‘It’s time we lower power consumption’

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Tough job Chandrakasan is developing energy-efficient gadgets; an integrated chip
Tough job Chandrakasan is developing energy-efficient gadgets; an integrated chip

WHEN WE appreciate the metamorphosis computers have gone through from early stage dinosaurs to the agility of mobile computing,we have to thank researchers such as Professor Anantha Chandrakasan. At the beginning of the last decade, when regular Joes were familiarising themselves with computers, Chandrakasan focused on reducing their power consumption by making the integrated circuits more energy efficient. His research will help lead to a future where cell phones will run for days, laptops can survive a holiday at your mother-in-law’s house without the power cord and implantable medical devices will run on a lifetime of power drawn from human body elements. If this sounds a little like fiction, there is no doubt that Chandrakasan is working on making it real very soon.

For his continuous, path-breaking, research, Chandrakasan has received numerous awards: the most recent is the University Researcher Award by the Semiconductor Industry Association (SIA). He is also the Conference Chair of the International Solid-State Circuits Conference, the foremost global forum for presentation of advances in solid-state circuits and Systems-on-a-Chip.

It’s a tradition of recognition that’s continued right from his undergraduate days at the prestigious University of California, Berkeley. Early in his graduate research, in 1992, he published a paper titled ‘Low-power Digital CMOS Design’: it’s the second most cited paper in the IEEE Journal of Solid-State Circuits (the premier journal in integrated chip design). He finished his MS and PhD from the same school before joining faculty across the coast at another premier institution, MIT. He currently serves as professor and director of MIT’s Microsystems Technology Laboratories.

Son of a businessman and a scientist, Chandrakasan was born and raised in Chennai until high school, when his mother’s research work brought him to the US. His inclination towards semiconductors and low power consumption started in high school and took root during his undergrad years, under the tutelage of UC Berkeley professor RW Brodersen, whom Chandrakasan credits for his passion and focus. His groundbreaking work promises to revolutionise the quality of our lives and positively impact the precious resources of our planet. He is an enabler, helping reduce the carbon footprint of the technologydriven global community.

EXCERPTS:

How does your research help in reducing the power consumption of computers without compromising their performance?
We are looking at more energy efficient ways to use electronics. From the advent of integrated chips, scientists have been working on putting more transistors on the chip to enhance performance. Our focus is to make that effort, be it playing a video on your cell phone or using a laptop, more energy efficient. That allows the device to run the applications longer from a finite source of energy such as a battery. We are trying to improve the design on the IC for examples where the power consumed to charge your cell phone is dramatically reduced, without affecting its performance.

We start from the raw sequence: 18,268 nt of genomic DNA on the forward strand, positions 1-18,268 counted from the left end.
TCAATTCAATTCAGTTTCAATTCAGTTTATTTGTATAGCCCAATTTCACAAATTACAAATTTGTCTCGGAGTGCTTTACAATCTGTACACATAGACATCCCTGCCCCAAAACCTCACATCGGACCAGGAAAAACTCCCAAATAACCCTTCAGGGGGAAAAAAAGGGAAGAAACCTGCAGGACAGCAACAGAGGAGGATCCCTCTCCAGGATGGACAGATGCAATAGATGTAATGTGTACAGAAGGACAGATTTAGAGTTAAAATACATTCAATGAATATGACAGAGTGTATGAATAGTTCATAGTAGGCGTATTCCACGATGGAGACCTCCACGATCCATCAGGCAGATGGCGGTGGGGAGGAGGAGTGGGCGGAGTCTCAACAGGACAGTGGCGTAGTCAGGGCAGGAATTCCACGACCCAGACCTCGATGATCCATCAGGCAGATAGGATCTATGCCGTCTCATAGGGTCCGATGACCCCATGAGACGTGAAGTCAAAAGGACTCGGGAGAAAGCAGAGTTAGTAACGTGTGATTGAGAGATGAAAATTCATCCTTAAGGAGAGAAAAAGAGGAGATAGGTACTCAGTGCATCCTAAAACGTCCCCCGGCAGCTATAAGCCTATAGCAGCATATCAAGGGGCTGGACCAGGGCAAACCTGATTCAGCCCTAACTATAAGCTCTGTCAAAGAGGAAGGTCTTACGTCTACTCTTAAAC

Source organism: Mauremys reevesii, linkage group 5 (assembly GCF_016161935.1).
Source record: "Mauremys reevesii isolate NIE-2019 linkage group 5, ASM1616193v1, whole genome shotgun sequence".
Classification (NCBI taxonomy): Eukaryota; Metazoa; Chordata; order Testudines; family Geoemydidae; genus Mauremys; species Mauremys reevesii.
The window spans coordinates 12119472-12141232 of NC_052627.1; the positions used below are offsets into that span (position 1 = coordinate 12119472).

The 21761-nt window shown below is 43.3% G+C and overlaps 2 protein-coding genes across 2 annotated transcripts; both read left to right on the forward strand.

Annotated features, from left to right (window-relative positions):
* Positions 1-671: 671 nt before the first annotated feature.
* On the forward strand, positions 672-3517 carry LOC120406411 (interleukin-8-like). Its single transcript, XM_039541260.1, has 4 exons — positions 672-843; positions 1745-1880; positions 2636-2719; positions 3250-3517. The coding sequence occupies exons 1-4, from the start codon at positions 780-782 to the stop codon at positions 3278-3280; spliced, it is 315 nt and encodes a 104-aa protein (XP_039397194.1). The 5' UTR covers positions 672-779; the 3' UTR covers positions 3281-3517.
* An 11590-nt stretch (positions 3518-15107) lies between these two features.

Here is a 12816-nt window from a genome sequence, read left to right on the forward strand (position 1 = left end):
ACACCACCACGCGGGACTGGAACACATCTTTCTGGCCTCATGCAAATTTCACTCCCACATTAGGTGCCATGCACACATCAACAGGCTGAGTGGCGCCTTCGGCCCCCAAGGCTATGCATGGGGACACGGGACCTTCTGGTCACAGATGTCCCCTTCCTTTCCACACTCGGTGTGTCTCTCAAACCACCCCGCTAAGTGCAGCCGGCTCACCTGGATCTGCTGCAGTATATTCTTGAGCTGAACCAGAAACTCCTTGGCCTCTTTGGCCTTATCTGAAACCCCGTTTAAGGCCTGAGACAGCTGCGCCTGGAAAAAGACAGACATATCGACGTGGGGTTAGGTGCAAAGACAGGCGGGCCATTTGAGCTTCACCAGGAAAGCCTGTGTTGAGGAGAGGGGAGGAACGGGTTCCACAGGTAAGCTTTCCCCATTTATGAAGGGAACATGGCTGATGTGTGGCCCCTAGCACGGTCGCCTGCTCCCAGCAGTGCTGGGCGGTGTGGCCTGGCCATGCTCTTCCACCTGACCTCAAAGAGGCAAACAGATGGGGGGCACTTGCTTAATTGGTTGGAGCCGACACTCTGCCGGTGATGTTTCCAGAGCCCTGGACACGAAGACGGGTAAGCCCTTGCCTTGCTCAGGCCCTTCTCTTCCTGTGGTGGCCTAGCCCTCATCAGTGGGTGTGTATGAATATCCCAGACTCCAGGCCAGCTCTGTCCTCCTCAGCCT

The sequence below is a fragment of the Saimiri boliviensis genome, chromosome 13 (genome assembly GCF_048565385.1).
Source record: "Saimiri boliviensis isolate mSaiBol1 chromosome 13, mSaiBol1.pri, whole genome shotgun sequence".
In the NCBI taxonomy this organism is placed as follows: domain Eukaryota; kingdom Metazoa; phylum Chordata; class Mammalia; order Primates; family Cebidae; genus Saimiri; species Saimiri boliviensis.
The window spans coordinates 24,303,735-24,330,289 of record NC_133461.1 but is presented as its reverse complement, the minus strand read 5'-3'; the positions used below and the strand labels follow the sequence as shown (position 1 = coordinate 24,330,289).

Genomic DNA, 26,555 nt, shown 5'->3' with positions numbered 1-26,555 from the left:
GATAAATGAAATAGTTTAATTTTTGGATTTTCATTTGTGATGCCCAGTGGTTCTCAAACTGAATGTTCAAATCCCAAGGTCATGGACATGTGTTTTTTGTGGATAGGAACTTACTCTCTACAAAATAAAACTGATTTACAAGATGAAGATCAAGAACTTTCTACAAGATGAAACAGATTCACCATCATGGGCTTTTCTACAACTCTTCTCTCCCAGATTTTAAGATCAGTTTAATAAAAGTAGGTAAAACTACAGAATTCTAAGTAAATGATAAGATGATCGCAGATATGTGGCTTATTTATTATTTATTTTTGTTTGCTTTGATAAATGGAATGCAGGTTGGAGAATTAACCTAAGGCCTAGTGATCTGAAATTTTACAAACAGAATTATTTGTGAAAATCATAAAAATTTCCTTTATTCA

So your focus is on the circuits and not on the batteries?
Yes. But we also look at the efficient conversion of energy, for example, finding ways to function from various sources of ambient energy. Can you use vibrations to charge devices? My ultimate goal would be to make electronics so low powered that they could run on ambient energy, like body heat for medical devices, and not need a traditional battery. Some implantable devices need to be surgically removed to change the power source. We would want to see the circuits run on extremely low power or scavenge from other bodily sources of power so that the device lasts a lifetime. And this should be applicable to wearable and disposable devices as well, like a wireless band-aid to monitor electrocardiography at home.

Photo: Reuters

What motivated you to focus on the area of low power consumption for devices?
It evolved during my undergrad years at UC Berkeley and when I moved to graduate school, I wrote a paper in 1992 with my professor. It brought to the fore the possible development of low power systems. In the early 1990s the proliferation of mobile devices like cell phones and laptops was low. They were bulky because the energy required was derived from batteries that had to be of sizable measure and the industries were focused on increasing the battery life. At the end of the day, these sources are finite. I felt we could change that.

In the 1990s when you were at the threshold of the mobile device implosion, why didn’t you pursue the entrepreneurial route?
That idea did flash and I felt more research needed to be done to get it productised. If we had taken that route we probably would have narrowed our research to one particular industry, like computing.

With the advancement of our research, we can now have horizontal impact on a spectrum of applications with low power energy products that benefit lives. It is showing results in computing, wireless and medical devices industries where we have brought down the power consumption by more than 10 times.

How do you see the impact of current economic crisis on research and on the availability of venture funding enabling entrepreneurship?
I feel this is the time to focus on advanced research. Lean economic times are advantageous for research institutions to continually improvise the methodologies until the economy turns around. Venture money will always be there for good research ideas that can be effectively productised.